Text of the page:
A Geological Survey found traces of detergent in 69% of streams tested and 66% contained disinfectants. 

Cleaning products mostly come in plastic containers. The lifecycle of these bottles and the products they hold can have harmful effects on our environment. From the energy, materials and processes needed in manufacturing the bottles, to their disposal. Some of these containers are recyclable but may not be accepted in all facilities. They can end up in landfills and can have traces of toxic-chemicals remaining in the bottles that can leach back into the environment.

Bleach bottles collected in a beach Clean-up 

There’s a lot of information now widely available on the health and environmental concerns when it comes to the chemicals found in our household cleaners, so what can we do to avoid these risks? 

If you’re ready to make changes to protect yourself, your family, your pets and your community, here are some tips to get started! 

First, take a look at cleaning habits:

  • Check out EWG Home Guide to Cleaners and Air Fresheners
  • If you’re curious about the toxicity of products you already use search for their rating on the EWG Guide to Healthy Cleaning. You may be surprised.
  • You may want to continue using the products you already have just to use them up. If so, use them with more caution:
    • Use less of the product at each cleaning so you’re exposed to less of the harsh chemicals. 
    • Open a window or make sure there’s good airflow so you don’t breath it all in.
    • Use protective gear like gloves or a mask.
  • If you want to discontinue using the product you have you can try to find somewhere to donate them.
  • If you don’t want to donate them, find out how to properly dispose of them from your local waste management facility.

Here’s a great article on what to do with your cleaners from recyclenation.com:

Taking the Mystery Out of Safely Disposing of Your Cleaning Products

Next, start FRESH! Create new cleaning habits:

  • DIY your own household cleaners! 
  • Honestly, there are thousands of recipes online. You can find a homemade recipe to replace any cleaner you use around the house. Check out the infographic below for examples. You can also find some other great DIY resources at the end of this blog.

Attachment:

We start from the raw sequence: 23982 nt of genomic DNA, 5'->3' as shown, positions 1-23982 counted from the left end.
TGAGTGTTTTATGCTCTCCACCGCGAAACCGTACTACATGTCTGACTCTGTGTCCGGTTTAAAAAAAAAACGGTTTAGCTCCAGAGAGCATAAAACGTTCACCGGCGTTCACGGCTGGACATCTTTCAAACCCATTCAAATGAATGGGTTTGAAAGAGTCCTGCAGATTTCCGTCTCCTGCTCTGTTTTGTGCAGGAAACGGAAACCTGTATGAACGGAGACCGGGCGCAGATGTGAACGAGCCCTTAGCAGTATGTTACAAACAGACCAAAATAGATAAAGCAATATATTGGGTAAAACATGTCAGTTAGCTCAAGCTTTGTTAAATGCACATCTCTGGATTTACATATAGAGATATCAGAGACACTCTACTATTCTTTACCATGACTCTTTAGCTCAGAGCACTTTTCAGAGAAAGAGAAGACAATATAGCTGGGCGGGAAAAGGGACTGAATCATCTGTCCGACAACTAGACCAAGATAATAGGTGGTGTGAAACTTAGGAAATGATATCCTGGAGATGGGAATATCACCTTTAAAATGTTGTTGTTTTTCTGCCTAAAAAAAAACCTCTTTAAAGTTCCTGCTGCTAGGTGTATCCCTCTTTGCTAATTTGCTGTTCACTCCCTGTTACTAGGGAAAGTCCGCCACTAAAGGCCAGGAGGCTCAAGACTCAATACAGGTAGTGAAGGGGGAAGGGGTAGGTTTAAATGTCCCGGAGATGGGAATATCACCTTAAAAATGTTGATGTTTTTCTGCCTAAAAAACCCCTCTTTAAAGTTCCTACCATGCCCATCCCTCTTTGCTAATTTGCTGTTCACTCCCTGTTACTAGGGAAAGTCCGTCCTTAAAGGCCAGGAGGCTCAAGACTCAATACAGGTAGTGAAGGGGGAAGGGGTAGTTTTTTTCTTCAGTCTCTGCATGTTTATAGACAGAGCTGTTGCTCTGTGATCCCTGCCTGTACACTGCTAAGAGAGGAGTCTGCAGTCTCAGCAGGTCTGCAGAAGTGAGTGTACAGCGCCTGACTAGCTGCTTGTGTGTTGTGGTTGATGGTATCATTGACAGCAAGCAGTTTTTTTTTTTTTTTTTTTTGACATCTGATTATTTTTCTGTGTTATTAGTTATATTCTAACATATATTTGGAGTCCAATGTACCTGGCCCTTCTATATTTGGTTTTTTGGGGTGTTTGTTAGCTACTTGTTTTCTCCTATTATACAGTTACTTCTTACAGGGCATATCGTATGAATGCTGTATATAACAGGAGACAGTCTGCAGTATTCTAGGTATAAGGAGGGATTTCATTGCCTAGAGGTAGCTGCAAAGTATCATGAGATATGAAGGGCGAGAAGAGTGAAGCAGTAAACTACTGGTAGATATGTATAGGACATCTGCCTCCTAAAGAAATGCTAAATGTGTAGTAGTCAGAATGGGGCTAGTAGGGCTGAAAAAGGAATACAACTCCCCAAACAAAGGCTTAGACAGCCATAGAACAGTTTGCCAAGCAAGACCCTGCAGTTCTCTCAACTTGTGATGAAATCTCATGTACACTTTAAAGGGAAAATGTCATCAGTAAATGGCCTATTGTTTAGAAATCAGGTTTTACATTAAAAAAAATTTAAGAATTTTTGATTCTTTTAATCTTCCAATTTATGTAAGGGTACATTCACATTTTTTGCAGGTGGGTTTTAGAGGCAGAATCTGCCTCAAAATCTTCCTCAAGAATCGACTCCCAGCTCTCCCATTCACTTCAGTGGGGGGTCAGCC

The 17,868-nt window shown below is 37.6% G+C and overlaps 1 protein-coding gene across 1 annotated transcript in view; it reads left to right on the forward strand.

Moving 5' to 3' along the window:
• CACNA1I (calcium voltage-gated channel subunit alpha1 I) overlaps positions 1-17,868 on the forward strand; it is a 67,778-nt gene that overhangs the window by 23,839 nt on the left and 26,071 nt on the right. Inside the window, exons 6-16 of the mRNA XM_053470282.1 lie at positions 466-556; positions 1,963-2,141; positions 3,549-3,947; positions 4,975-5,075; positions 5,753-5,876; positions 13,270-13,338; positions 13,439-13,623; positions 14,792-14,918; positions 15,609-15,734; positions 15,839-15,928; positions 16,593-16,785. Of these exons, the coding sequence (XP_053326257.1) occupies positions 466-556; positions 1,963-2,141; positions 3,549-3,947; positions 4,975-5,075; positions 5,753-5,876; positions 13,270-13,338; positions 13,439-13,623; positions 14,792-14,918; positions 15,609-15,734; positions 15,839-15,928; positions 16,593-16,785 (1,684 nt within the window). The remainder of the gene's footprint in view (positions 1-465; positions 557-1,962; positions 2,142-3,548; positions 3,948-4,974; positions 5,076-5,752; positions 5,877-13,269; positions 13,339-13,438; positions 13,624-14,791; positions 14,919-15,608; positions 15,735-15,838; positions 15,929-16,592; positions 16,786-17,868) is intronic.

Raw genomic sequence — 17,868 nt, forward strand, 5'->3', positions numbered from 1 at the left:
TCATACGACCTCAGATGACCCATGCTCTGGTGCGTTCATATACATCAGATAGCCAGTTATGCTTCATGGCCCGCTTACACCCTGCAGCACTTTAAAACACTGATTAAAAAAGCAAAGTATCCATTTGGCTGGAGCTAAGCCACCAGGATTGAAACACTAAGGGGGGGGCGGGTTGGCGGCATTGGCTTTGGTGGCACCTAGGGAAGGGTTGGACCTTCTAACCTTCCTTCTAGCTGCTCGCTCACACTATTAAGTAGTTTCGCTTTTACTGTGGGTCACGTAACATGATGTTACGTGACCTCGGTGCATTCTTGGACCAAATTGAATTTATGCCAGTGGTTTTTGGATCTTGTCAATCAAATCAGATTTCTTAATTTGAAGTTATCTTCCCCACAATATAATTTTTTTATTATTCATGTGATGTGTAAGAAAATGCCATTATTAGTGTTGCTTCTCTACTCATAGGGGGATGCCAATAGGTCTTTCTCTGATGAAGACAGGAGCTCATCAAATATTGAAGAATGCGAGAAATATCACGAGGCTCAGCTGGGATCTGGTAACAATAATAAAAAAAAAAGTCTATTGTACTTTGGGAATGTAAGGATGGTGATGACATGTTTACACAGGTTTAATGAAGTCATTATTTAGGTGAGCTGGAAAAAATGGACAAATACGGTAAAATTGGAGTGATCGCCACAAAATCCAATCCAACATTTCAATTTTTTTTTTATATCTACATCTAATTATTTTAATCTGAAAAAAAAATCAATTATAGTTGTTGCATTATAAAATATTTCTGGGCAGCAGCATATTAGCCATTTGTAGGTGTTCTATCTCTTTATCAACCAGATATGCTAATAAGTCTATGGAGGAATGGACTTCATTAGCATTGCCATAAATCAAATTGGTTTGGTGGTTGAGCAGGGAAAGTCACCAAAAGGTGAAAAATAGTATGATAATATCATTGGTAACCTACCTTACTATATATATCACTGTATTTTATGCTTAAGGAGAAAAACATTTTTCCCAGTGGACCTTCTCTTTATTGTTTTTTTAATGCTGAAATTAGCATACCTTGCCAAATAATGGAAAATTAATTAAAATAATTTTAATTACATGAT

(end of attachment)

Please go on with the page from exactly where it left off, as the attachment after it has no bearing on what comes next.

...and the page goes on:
• Personally, I like to keep it simple. For the majority of my cleaning I use diluted vinegar in a spray bottle and baking soda as a scrub.
  • If this all sounds like just another chore to add to your ever growing to-do list, find ready made products that are safe or see if anyone in your community makes them. Ask around and check farmers markets or a local craft fair.
  • If you find you just can’t let go of the idea of the germ killing power of some bleaches or products, then just try to reduce the amount of times you use it. Maybe that bleach bottle will last a little longer and you will reduce your exposure to the harmful effects and how often it is released into our environment. Make sure to follow the tips of how to protect yourself and use it safely. 

I’ve made my own orange infused vinegar cleaner by collecting my orange peels in a jar and keeping the jar in the fridge until it fills up. I then fill the jar with vinegar and let it sit in the cupboard for a few weeks. It’s super easy! Try it!

Citrus infused Vinegar Cleaner

Earth Mama Charlotte adds essential oils to her diluted vinegar to add some natural scents and extra disinfecting power

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It always takes a bit of time and energy to change any habit but this is one habit change you will not regret. It feels good knowing my daughters, our dog and anyone who enters our home can play, eat and breathe safely.

Thanks for reading!

What’s your favourite natural cleaner recipe? Share your tips, we would love to hear from you!

Check out these resources if you want to learn more:

How Toxic are your Household Cleaning Supplies

How do household cleaning products affect the environment?

Home Cleaning Products Bombshell: Exposure Equivalent to Smoking 20 Cigarettes a Day, Study Says 

The Dirty Truth. How Toxic Cleaning Products are Putting Canadians at Risk (Environmental Defense) 

Greening Your Purchase of Cleaning Products: A Guide For Federal Purchasers (EPA)

Wellness Mama: Natural Cleaning

Wellness Mama: Chemicals in Your Closet

Homelization: Green Cleaning Recipes

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2 thoughts on “Squeaky Green: From Toxic to Clean(er)”

  1. Extremely well researched and articulated article Lindi. So much stuff out there that is not good for people or the environment. And the cumulative effect of those Endocrine Disrupting Chemicals really does play a part, seeing the different diseases and disorders on your infographic. Your orange infused vinegar cleaner is so simple and amazing. I must try. Thank you for sharing! 🙂

    1. Thank you Carl,
      I really appreciate you reading this. There’s so much information and great research done on this and I was hoping to be able do it justice. I appreciate your comment. Try out the orange-vinegar recipe or any others you find. Super easy, cheap and well worth it.
      Thanks again, take care. Lindi